By John Anderson
By Nick Schager
By Anna Dimond
By Chris Klimek
By Stephanie Zacharek
By Alan Scherstuhl
By Ciara LaVelle
By Scott Foundas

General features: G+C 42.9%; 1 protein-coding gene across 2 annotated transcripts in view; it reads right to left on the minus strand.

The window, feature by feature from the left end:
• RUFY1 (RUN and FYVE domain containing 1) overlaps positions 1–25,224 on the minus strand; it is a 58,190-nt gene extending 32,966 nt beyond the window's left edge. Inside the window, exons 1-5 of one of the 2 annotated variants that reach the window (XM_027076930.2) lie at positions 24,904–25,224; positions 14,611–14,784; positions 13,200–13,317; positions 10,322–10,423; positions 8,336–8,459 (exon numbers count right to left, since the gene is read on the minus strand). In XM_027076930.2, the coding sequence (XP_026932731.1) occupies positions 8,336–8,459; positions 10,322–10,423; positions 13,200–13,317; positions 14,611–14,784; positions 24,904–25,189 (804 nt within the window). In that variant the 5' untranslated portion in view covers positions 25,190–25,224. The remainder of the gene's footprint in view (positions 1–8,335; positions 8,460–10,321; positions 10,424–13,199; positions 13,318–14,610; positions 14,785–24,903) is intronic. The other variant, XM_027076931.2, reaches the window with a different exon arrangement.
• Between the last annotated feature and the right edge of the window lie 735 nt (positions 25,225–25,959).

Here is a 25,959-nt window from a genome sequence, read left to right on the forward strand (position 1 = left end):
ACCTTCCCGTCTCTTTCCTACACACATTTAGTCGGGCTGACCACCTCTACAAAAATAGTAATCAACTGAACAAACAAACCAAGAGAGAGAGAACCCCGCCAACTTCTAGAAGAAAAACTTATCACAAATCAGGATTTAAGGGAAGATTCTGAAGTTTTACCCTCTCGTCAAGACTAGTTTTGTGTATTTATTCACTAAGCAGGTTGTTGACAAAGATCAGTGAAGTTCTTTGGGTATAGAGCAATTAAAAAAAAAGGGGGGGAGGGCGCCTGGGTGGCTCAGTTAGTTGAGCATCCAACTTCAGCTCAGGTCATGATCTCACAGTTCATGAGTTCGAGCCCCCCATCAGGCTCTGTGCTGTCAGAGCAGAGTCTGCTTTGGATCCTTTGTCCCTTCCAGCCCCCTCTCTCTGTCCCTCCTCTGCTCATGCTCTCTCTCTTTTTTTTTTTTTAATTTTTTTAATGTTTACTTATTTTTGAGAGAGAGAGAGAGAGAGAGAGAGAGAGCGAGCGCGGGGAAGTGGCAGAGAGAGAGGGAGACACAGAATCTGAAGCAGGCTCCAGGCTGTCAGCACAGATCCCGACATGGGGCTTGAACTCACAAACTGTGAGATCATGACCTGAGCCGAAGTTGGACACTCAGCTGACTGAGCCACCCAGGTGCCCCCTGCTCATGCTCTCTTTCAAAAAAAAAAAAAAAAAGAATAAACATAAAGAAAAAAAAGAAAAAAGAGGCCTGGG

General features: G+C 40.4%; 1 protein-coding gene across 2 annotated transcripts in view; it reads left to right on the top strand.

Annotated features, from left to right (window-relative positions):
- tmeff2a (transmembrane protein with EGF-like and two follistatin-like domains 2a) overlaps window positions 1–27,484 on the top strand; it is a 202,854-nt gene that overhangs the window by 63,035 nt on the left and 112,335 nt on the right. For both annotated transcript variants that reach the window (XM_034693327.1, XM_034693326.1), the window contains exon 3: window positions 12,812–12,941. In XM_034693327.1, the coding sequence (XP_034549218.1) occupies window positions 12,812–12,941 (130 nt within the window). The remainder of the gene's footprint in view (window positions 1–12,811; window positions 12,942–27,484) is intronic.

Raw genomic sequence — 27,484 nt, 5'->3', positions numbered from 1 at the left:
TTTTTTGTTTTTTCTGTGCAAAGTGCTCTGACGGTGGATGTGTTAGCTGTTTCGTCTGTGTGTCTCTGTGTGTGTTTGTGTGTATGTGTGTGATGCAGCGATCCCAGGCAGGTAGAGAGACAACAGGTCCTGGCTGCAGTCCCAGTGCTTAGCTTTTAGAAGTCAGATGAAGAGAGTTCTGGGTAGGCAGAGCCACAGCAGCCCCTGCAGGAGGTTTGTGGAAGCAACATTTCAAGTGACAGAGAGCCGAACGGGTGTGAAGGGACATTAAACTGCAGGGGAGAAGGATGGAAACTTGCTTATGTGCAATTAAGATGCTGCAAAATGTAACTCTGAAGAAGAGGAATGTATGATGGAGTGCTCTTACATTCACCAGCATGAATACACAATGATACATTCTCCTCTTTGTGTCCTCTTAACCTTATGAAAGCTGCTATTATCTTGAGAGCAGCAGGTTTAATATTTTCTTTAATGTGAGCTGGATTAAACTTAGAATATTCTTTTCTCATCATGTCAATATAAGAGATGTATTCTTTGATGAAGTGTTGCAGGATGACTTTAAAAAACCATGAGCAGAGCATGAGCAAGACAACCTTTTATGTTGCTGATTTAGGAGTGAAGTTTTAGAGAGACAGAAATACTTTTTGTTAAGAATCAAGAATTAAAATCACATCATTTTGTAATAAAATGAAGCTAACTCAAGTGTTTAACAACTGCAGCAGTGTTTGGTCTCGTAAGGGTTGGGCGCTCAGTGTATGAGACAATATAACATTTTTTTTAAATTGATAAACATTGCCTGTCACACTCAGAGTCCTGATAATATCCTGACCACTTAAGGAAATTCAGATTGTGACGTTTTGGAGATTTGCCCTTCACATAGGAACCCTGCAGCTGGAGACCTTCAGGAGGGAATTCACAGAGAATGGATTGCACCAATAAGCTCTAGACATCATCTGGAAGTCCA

Directors Brian Koppelman and David Levien, frequent writing partners who scripted Steven Soderbergh's The Girlfriend Experience, have here created The Michael Douglas Experience; whether you respond to the material depends largely on how much you enjoy the actor lazily riffing on the oily creatures of his past. After a prologue set six and a half years ago shows thriving car-dealership owner and loyal husband Ben Kalmen (Douglas) being told by his doctor that there's an irregularity in his EKG, the film returns to the present with the damage of his mortality scare already done. Divorced from college sweetheart Susan Sarandon and his business ruined, Ben is free to continue his pathetic behavior: bedding girlfriend Mary Louise Parker's 18-year-old daughter and asking his own daughter, Susan (Jenna Fischer, the most revelatory of the crowded, hard-working supporting cast), for rent money. Koppelman's script contains some tart dialogue about deluded, middle-aged male vanity—"Give me a hug, so people will think we're married," Ben tells Susan—and the film courageously shows its reprobate hero sliding further, not redeeming himself. "The men who live like Ben Kalmen all model themselves after characters Michael has played," Koppelman says in the press notes — and the lead is all too content not to stretch himself beyond playing a copy of a copy of a copy.
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